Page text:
Grovesite has been around for a while and it's rich set of features shows its maturity, including document collaboration, shared project management, and secure online workspaces, but where it stands apart is in its support for collaborative databases.
Unify's OpenScape product is a new entry in Web collaboration for enterprises. It has Web conferencing, mobile clients, screen sharing, shared whiteboarding, and given that it comes from a unified communications vendor, it supports collaboration through legacy channels such as multi-party video chat.
A now-well established player in enterprise collaboration, MangoApps has steadily been climbing the charts over the years and offers one of the more credible entries in the space. It sits squarely on the intersection of corporate intranets, social networking, and digital messaging. Designed for the mid-market, MangoApps offers over 50 useful integrations with 3rd party applications.
Good's Collaboration Suite emphasizes the company's extensive experience in enterprise mobility to enable access to existing collaborative tools including SharePoint, which has relatively poor mobile support on its own. Not a collaboration platform so much as a collaboration facilitator, Good's experience in security and ease-of-use brings enterprise-ready mobile capabilities to existing collaboration models, especially legacy ones like e-mail, calendaring, and documents.
Intralinks offers team productivity features including workspaces, task automation, and file sharing, but stands out with special features for collaborative process management, dashboarding, and compliance management.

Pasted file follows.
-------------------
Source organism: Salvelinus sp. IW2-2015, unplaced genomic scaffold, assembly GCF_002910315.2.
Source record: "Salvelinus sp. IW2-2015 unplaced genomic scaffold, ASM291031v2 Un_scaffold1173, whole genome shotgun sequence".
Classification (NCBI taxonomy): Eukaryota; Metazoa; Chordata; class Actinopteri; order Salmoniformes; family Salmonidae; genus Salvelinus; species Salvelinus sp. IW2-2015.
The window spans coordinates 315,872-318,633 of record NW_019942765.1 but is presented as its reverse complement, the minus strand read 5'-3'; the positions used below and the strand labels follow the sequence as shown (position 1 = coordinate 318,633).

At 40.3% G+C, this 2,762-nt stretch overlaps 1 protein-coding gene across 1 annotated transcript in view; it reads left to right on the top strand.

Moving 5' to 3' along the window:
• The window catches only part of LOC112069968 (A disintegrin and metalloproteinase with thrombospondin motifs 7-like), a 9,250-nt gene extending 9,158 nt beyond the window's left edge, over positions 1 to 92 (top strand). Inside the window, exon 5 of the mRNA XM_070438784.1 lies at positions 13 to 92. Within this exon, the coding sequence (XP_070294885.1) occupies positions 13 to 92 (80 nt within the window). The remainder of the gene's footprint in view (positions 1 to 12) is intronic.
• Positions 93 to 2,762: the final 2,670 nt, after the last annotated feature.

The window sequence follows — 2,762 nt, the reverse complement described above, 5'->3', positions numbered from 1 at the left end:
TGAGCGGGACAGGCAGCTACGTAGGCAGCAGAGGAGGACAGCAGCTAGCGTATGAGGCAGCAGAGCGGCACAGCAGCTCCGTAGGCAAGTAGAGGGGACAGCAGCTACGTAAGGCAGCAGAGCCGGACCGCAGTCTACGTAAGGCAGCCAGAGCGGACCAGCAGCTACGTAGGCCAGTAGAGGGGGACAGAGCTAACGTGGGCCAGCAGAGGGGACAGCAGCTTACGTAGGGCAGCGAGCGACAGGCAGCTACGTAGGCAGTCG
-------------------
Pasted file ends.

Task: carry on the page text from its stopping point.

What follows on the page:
Hashwork is a lightweight collaborative app that lets employee connect and share Twitter-style with co-workers and a company's community of customers and partners.
Offering a collaborative activity stream and task tracking, Co-op is a lightweight and easy to use tool that enables shared daily agendas and team status.
Exoplatform is an open source enterprise social collaboration solution that offers many features including social networks, wikis, file sharing, calendaring, and portals. It supports mobile access, social FAQs, and has localization features useful for companies collaborating in multiple languages.
Offering an almost complete one-stop-shop for enterprise collaboration and intranet features, Bitrix stands apart by offering not only top-notch unified communications but also cloud or on-premises capabilities for social networking, CRM, and just about anything else you might need in terms of file sharing and communication inside a company and to partners and customers.
Another entry into the emerging space of collaboration tools for project management, Blimp attempts to raise the bar in the state of the art when it comes to managing complex, structured task management in a team-based environment.
Yet another entry in collaborative project management, Flow brings extreme ease of use and an elegant approach to shared task tracking and planning for projects.
Designed as a work hub for employees, Wrike supports tasks, schedules, ideas, files and discussions, with an emphasis on project management, and has a raft of good integrations with top cloud apps and services.
Moon is an interesting entry in industry-specific collaboration and management tools. Focused on professional services, Moon offers business planning and reporting, as well as business activity tracking, integrated with collaboration tools designed for both line workers and executives.
Redbooth offers lightweight but full-spectrum and secure collaboration including shared file and content management, task tracking, team discussions, screen sharing, and HD video conferencing. Like many contemporary collaboration tools, it offers a range of integrations with top online services and apps.
Bloomfire specializes knowledge-based collaboration for drive to business results. Like a growing number of collaboration tools they have features that focus on supporting specific business functions including sales, marketing, customer service, end-user support, oboarding, and training.